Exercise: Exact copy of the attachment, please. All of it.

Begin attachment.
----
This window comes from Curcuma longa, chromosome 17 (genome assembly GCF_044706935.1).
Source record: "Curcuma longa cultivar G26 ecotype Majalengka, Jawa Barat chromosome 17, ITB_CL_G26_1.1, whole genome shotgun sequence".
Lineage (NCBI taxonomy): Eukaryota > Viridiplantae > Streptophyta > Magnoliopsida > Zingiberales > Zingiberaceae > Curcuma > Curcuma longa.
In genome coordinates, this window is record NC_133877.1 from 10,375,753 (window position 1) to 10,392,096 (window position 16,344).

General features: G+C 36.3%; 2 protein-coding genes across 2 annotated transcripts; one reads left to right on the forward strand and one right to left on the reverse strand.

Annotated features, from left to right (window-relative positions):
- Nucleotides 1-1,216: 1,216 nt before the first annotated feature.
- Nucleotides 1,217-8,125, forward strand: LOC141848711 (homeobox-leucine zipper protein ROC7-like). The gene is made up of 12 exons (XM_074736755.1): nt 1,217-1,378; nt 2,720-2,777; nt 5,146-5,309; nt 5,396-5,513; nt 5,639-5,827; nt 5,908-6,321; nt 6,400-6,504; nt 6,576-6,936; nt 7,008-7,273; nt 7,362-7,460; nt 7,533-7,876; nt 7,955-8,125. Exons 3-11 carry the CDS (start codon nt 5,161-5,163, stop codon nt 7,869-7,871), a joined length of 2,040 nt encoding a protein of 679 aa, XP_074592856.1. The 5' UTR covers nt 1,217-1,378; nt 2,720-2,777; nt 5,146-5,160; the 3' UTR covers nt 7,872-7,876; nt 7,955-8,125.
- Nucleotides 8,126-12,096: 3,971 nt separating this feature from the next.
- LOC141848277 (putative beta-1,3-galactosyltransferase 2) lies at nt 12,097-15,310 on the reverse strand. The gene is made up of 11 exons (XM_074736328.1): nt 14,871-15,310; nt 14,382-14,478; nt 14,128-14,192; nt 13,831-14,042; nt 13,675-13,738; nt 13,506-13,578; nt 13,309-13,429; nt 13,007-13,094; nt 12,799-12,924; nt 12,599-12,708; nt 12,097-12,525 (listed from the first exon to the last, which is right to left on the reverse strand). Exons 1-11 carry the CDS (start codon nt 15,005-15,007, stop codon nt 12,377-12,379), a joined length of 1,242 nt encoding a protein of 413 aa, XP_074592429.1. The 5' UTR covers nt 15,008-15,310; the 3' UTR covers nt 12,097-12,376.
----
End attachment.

This window comes from Curcuma longa, chromosome 17 (genome assembly GCF_044706935.1).
Source record: "Curcuma longa cultivar G26 ecotype Majalengka, Jawa Barat chromosome 17, ITB_CL_G26_1.1, whole genome shotgun sequence".
Lineage (NCBI taxonomy): Eukaryota > Viridiplantae > Streptophyta > Magnoliopsida > Zingiberales > Zingiberaceae > Curcuma > Curcuma longa.
In genome coordinates, this window is record NC_133877.1 from 10,375,753 (window position 1) to 10,392,096 (window position 16,344).

General features: G+C 36.3%; 2 protein-coding genes across 2 annotated transcripts; one reads left to right on the forward strand and one right to left on the reverse strand.

Annotated features, from left to right (window-relative positions):
- Nucleotides 1-1,216: 1,216 nt before the first annotated feature.
- Nucleotides 1,217-8,125, forward strand: LOC141848711 (homeobox-leucine zipper protein ROC7-like). The gene is made up of 12 exons (XM_074736755.1): nt 1,217-1,378; nt 2,720-2,777; nt 5,146-5,309; nt 5,396-5,513; nt 5,639-5,827; nt 5,908-6,321; nt 6,400-6,504; nt 6,576-6,936; nt 7,008-7,273; nt 7,362-7,460; nt 7,533-7,876; nt 7,955-8,125. Exons 3-11 carry the CDS (start codon nt 5,161-5,163, stop codon nt 7,869-7,871), a joined length of 2,040 nt encoding a protein of 679 aa, XP_074592856.1. The 5' UTR covers nt 1,217-1,378; nt 2,720-2,777; nt 5,146-5,160; the 3' UTR covers nt 7,872-7,876; nt 7,955-8,125.
- Nucleotides 8,126-12,096: 3,971 nt separating this feature from the next.
- LOC141848277 (putative beta-1,3-galactosyltransferase 2) lies at nt 12,097-15,310 on the reverse strand. The gene is made up of 11 exons (XM_074736328.1): nt 14,871-15,310; nt 14,382-14,478; nt 14,128-14,192; nt 13,831-14,042; nt 13,675-13,738; nt 13,506-13,578; nt 13,309-13,429; nt 13,007-13,094; nt 12,799-12,924; nt 12,599-12,708; nt 12,097-12,525 (listed from the first exon to the last, which is right to left on the reverse strand). Exons 1-11 carry the CDS (start codon nt 15,005-15,007, stop codon nt 12,377-12,379), a joined length of 1,242 nt encoding a protein of 413 aa, XP_074592429.1. The 5' UTR covers nt 15,008-15,310; the 3' UTR covers nt 12,097-12,376.